According to BMW, the rear seats get extra padding, which is quite evident – the seats are plusher and have better thigh support. Because of the increased legroom, you don’t sit upright as you do in the regular version. Here, it’s more comfortable, and you can stretch your legs a bit more. The headroom is also slightly more than that of the regular version. Also, the rear bench has more premium elements – for instance, the cup-holders are of better quality. The back of the front seats is nicely scooped with soft-touch plastic, making it feel more premium.

Overall, I was really impressed by the extra space on offer. I wasn’t expecting it to be this good. The regular 3 Series already offers decent rear-seat space, but the GL is better in every way.

Good Sport

BMW will offer the same 2.0-litre turbo petrol and diesel engines with the Gran Limousine. The diesel version, or the 320Ld, is powered by a 2.0-litre four-cylinder unit, which develops 188bhp and 400Nm of torque. The petrol version is available in 330i spec, featuring a 2.0-litre turbo petrol unit, which churns out 254bhp and 400Nm. Both are paired to an 8-speed automatic gearbox, which sends the drive to rear wheels. For this test, we had the diesel version of both vehicles. 

BMW 320Ld Slide Motion

In terms of engine performance, both the regular and long-wheelbase derivatives behave exactly in the same manner, as expected. The power delivery is linear and buttery smooth, and despite featuring a diesel engine, these cars don’t feel slow or underpowered. There is no dearth of torque, and the motor revs quite freely. You do, however, notice some lag during part-throttle inputs, but in Sport mode, the throttle response is markedly sharper. After 4,000rpm, the engine sounds gruff, but overall, it’s a punchy powertrain in all sorts of driving conditions.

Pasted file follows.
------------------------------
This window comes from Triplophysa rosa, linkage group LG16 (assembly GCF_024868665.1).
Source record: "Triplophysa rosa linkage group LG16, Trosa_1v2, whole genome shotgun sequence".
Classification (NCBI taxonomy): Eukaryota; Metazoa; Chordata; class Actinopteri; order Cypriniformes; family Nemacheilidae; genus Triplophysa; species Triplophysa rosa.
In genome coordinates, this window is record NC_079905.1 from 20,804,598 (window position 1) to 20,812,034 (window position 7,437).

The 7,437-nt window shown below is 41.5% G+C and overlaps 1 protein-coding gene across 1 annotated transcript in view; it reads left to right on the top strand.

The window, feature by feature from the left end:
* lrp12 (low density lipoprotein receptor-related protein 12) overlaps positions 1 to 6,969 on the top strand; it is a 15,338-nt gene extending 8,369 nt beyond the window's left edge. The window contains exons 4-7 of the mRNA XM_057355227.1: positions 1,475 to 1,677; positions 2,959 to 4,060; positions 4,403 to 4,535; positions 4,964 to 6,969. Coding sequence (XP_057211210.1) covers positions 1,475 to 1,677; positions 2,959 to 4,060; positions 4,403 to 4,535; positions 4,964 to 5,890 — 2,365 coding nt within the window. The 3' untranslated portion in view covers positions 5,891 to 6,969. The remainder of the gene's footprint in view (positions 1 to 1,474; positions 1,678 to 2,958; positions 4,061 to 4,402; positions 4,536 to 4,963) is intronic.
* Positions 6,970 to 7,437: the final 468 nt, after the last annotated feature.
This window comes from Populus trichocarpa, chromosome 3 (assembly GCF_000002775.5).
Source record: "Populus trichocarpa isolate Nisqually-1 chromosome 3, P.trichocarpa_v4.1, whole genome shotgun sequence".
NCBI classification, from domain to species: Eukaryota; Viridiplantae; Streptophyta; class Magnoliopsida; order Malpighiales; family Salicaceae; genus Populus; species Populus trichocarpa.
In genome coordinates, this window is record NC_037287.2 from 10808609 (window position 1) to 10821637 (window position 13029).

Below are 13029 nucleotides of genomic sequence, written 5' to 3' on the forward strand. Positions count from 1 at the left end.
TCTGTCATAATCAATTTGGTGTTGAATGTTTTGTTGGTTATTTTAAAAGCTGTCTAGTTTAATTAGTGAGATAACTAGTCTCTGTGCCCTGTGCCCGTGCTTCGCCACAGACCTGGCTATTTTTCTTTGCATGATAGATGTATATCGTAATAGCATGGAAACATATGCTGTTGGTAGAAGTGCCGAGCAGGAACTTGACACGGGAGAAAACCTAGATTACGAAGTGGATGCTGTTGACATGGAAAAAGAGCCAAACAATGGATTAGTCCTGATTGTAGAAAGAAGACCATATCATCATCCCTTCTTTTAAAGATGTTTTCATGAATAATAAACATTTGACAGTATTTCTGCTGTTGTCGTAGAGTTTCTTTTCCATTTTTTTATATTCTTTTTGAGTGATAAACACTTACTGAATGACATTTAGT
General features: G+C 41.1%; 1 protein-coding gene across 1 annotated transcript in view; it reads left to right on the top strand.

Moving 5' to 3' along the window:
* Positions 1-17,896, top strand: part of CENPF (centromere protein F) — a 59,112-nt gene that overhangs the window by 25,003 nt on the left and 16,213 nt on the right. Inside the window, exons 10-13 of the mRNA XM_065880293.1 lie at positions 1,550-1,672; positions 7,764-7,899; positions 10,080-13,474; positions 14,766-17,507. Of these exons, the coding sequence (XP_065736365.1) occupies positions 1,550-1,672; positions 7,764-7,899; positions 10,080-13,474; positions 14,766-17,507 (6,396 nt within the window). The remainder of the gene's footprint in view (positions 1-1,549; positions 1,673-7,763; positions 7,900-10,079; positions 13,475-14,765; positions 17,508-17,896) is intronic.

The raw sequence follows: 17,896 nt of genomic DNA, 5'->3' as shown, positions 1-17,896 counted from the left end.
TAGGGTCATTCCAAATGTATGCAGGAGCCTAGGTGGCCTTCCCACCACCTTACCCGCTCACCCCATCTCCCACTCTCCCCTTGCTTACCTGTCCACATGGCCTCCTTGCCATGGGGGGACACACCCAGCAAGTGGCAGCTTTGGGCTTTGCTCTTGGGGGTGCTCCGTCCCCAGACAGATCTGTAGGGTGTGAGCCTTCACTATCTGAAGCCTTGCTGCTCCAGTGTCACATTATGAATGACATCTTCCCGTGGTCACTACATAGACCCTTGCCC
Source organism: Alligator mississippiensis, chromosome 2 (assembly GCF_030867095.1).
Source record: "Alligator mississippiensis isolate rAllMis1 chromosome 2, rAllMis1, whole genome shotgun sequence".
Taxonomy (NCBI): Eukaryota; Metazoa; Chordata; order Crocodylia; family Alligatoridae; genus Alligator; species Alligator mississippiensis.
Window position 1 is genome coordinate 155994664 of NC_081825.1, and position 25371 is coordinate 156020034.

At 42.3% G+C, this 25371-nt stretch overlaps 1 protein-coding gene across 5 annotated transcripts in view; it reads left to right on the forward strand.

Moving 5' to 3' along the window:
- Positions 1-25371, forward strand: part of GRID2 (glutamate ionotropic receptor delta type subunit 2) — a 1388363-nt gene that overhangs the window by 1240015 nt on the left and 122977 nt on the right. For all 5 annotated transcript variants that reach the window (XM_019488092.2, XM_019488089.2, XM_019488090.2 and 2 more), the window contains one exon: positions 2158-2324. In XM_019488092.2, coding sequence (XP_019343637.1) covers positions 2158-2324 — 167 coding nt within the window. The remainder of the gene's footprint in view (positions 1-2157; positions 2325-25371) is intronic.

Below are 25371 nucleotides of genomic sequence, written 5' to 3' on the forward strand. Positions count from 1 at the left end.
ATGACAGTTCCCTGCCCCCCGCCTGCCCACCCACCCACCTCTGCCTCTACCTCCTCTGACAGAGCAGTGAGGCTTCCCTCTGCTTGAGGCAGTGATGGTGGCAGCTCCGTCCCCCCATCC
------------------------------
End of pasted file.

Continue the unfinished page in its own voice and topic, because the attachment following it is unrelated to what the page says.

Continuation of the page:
More than the engine, it’s the gearbox that impresses you. This 8-speeder from ZF is a masterpiece. It’s almost telepathic – it seems as if it can read your mind. You always find yourself in the right gear at the right time, especially in the Sport mode. And with lightning-quick responses, the paddle-shifters further add to the whole driving experience. 

BMW 320d Front Quarter Motion

Having said that, if you enjoy the experience of driving a vehicle, the 330i is the one to go for – it’s available in both regular and long-wheelbase version. In 330i-spec, the engine offers an even better and more engaging experience. Not to mention, it’s much quicker.

The great thing about the long-wheelbase version of the 3 Series is that it wasn’t an afterthought. In fact, it was developed alongside the regular seventh-gen 3 Series. Originally, it was only meant for China, but given the kind of ego boost it offers to entry-level luxury sedan buyers, it was only obvious to bring the Gran Limousine to India. It’s also worth reminding that India is the first right-hand-drive market in the world to have received the long-wheelbase 3 Series.

With the previous-gen F30, BMW had kind of lost its way, but with the G20, they have gone right back to their ‘Sheer Driving Pleasure’ roots. The current-gen 3 Series is a proper sports sedan.